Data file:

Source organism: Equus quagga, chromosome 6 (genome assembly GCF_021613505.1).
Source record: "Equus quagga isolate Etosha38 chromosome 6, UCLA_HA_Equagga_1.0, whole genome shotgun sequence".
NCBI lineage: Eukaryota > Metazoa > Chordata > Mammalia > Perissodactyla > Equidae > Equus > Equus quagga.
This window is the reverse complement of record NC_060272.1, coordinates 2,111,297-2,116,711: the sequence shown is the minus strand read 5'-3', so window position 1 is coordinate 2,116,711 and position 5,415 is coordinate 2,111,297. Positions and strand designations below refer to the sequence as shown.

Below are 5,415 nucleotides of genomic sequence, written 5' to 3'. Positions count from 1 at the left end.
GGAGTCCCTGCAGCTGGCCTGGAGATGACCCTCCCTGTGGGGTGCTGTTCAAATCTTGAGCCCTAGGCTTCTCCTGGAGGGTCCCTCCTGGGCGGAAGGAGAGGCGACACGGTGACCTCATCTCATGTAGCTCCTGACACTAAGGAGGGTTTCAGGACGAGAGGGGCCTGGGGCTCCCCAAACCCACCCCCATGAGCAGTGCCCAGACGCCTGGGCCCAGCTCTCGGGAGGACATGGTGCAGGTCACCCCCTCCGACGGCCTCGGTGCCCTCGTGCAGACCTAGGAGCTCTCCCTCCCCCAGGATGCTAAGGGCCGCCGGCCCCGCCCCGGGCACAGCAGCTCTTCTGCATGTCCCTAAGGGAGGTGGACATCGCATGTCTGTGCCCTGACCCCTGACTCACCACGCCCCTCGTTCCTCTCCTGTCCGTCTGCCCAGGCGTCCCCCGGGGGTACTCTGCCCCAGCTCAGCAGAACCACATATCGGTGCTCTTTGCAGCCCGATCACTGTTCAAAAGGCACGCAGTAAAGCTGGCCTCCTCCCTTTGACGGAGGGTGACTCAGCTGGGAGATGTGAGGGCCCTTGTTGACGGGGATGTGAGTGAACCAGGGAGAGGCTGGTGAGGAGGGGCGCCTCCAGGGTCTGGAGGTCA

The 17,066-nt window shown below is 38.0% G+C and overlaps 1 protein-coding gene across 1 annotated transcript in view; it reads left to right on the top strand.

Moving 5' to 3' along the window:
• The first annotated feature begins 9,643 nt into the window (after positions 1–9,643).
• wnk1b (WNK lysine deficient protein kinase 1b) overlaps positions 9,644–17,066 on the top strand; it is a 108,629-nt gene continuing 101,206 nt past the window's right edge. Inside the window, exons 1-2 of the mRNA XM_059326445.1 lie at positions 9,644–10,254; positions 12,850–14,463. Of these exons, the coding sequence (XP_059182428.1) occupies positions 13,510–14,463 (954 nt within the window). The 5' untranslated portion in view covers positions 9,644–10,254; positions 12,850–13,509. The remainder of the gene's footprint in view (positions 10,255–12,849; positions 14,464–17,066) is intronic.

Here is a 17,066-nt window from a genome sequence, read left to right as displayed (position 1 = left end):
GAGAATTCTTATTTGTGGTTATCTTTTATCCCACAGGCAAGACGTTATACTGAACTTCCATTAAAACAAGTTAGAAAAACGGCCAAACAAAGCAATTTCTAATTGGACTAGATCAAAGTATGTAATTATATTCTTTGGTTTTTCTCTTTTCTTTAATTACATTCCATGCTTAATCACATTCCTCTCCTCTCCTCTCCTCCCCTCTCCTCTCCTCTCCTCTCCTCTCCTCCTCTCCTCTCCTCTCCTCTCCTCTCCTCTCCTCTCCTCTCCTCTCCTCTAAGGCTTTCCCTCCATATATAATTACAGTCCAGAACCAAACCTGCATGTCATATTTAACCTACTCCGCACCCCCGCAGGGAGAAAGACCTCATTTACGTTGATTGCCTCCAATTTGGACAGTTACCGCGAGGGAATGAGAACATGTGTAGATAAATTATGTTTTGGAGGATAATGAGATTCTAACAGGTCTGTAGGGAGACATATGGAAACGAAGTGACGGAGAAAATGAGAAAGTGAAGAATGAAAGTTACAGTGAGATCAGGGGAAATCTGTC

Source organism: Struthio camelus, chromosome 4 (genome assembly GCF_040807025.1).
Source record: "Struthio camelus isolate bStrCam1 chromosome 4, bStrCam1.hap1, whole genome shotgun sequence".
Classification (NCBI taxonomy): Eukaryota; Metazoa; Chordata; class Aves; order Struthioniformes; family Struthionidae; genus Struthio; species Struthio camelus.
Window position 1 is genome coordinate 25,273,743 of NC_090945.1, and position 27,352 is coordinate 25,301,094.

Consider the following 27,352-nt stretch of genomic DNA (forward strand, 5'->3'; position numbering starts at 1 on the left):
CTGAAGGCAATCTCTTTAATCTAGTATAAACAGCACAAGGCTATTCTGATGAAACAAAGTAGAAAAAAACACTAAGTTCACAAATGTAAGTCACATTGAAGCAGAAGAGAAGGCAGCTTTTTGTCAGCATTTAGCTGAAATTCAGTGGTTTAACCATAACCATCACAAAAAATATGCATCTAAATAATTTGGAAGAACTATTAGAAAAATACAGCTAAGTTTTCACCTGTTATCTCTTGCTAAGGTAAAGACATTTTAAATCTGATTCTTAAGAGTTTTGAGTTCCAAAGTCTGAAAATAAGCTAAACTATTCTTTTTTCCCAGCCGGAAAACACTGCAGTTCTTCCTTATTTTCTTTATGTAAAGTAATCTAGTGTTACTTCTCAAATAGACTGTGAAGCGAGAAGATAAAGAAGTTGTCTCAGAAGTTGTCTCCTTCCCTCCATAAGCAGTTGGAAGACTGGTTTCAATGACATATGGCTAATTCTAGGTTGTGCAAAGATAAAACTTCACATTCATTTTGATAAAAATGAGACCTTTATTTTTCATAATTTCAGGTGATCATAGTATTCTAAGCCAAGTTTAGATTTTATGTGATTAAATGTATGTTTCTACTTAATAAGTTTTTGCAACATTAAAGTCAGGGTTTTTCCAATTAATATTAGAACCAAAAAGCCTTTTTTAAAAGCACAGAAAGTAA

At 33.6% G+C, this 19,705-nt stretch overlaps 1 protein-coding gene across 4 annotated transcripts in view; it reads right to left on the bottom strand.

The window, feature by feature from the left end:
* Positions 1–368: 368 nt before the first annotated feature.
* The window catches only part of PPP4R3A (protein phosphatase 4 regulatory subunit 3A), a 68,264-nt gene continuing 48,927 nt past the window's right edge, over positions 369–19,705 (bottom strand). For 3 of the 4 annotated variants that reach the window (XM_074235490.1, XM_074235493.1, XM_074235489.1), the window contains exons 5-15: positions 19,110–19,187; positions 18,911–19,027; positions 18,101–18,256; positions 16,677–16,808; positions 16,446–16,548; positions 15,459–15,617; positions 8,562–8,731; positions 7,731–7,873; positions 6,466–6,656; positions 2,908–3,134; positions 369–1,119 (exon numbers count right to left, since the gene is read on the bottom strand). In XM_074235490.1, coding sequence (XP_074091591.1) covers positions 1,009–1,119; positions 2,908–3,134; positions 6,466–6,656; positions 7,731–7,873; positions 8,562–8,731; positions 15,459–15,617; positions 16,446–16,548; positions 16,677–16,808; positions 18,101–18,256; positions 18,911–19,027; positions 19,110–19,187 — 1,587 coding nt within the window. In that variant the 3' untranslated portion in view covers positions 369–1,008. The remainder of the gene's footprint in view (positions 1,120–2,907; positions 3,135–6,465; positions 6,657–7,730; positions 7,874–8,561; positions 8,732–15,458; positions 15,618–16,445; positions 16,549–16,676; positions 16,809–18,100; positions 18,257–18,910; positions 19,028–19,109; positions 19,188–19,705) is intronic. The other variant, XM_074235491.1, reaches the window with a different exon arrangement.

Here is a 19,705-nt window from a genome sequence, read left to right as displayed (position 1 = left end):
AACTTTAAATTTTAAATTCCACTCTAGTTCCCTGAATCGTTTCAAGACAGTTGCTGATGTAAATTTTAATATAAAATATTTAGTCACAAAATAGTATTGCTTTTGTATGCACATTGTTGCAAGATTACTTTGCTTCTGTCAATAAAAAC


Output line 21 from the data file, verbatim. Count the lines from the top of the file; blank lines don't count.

* Positions 1–368: 368 nt before the first annotated feature.